My marriage ended about 6 weeks ago.
As I stare at those words on screen, I feel completely neutral and detached – as if I was writing about someone else. Yet, I’ve been anything BUT neutral and detached. I’ve been wild and primal with emotion – suddenly screaming into the walls of my car while hurtling down the highway, breaking down into tears in a motorcycle sales shop (I bought a Vespa!) in the middle of a light-hearted banter, laughing uproariously at something not so funny, feeling pure elation and then immediately plunging into bottomless sorrow.
Yesterday, my husband and I were communicating on Messenger and at one point, he wrote “Clearly all the self help is working for you … the anger level is about normal …”. His snide sarcasm aside, the comment prompted thoughts on the age-old topic of women and anger.
Anger is a healthy and appropriate emotional response to this situation – as it is for many situations in life. Emotions are simply electrical currents that get charged and then need to pass through us. Anger becomes toxic and destructive when we suppress it because it then becomes trapped in the body. Repressed anger is then expressed through secondary emotions like resentment or contempt or passive-aggressive behavior – things like “forgetting” to do something for your partner, playing the “poor me” card, avoiding direct and clear communication and giving back-handed compliments are all examples of passive-aggressive behavior.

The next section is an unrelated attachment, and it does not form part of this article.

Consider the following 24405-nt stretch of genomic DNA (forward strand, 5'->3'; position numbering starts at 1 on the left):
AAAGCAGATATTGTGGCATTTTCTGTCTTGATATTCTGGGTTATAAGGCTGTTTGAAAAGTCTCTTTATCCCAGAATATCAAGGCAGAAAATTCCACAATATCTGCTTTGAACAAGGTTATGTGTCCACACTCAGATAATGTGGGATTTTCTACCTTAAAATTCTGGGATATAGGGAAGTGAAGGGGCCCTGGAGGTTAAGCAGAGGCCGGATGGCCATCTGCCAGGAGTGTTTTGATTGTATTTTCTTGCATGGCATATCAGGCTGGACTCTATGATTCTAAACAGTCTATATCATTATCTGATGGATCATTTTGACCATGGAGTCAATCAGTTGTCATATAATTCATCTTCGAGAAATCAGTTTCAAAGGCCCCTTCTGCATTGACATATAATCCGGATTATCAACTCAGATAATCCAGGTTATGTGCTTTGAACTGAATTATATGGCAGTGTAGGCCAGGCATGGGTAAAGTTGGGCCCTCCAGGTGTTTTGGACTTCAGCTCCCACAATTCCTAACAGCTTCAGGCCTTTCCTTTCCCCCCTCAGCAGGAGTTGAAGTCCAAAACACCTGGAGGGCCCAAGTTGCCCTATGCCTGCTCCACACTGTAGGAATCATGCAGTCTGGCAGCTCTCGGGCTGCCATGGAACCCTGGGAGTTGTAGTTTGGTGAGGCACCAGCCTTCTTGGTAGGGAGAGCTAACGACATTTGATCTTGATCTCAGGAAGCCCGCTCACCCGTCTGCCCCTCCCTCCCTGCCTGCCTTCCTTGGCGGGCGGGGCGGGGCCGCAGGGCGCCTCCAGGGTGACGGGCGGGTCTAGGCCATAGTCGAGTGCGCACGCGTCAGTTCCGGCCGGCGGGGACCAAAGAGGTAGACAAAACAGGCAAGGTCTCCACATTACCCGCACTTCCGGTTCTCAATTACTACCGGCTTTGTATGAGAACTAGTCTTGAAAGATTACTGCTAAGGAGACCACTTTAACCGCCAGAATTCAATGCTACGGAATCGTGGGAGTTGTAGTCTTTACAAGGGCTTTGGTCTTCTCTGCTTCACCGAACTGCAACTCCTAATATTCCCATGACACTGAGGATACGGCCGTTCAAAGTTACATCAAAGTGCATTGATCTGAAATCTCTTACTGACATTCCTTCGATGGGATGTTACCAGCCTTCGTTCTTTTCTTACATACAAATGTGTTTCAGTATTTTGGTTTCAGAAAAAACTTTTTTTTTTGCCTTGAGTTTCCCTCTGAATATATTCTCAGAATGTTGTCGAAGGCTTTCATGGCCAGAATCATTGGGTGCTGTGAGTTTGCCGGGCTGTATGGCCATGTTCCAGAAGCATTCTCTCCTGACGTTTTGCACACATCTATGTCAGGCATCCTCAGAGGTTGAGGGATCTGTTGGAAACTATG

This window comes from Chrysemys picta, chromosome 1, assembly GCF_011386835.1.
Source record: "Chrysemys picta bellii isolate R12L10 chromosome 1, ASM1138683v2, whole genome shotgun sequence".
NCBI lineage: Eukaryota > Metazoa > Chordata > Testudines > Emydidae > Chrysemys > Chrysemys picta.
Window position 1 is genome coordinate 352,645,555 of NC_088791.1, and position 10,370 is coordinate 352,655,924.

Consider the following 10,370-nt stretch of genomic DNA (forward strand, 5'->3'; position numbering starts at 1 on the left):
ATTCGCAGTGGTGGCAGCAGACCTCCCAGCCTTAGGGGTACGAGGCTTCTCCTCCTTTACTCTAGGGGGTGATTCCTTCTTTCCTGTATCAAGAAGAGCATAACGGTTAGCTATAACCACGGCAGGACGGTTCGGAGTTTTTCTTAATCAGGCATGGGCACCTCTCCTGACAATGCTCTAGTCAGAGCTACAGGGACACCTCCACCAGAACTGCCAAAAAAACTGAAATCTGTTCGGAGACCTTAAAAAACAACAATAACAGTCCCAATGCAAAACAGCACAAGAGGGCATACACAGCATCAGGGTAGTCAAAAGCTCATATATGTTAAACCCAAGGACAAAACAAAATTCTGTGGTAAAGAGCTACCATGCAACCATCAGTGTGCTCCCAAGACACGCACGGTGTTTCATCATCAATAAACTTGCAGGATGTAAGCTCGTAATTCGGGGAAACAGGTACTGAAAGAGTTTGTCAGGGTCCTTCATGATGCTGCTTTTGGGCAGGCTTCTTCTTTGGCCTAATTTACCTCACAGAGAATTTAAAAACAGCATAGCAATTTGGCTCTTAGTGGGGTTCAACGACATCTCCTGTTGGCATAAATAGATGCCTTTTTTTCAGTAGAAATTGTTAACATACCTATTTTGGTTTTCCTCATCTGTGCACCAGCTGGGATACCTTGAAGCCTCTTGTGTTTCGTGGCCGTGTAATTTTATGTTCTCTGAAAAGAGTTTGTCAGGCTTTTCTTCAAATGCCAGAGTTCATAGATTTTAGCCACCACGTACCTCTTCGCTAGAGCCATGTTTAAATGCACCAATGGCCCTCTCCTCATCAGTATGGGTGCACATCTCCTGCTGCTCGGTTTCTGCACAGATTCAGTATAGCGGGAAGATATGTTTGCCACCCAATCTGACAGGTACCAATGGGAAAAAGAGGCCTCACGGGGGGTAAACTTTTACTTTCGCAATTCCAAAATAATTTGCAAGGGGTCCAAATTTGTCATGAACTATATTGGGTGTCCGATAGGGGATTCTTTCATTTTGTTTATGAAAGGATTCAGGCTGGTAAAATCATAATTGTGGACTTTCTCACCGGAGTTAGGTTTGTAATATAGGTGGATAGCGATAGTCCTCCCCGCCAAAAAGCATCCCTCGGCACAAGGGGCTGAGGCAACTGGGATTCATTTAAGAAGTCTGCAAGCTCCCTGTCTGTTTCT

Habitually suppressing and controlling anger can lead to episodes of uncontrollable rage. Rage-aholics can be extremely dangerous to themselves as others because they can go into a “red mist” where they react and respond with extreme aggression and violence and then don’t even remember what they said or did. Yet rage is not the problem. Rage, in its ‘clean’ primal state, is also a healthy and appropriate emotional response to certain situations, as long as it’s expressed safely and responsibly. Our optimal health depends on our ability to access and experiencing the full emotional spectrum.
We must stop judging emotions as “good” or “bad”, especially as women. If you regularly spend time with anyone who judges you for how you feel, FIRE THEM.Let yourself feel anger, let yourself feel rage, let yourself feel sorrow – and everything in between. Let those feelings flow so you can let them go. Most of the time, people who are pointing fingers at. you are really pointing at themselves anyway.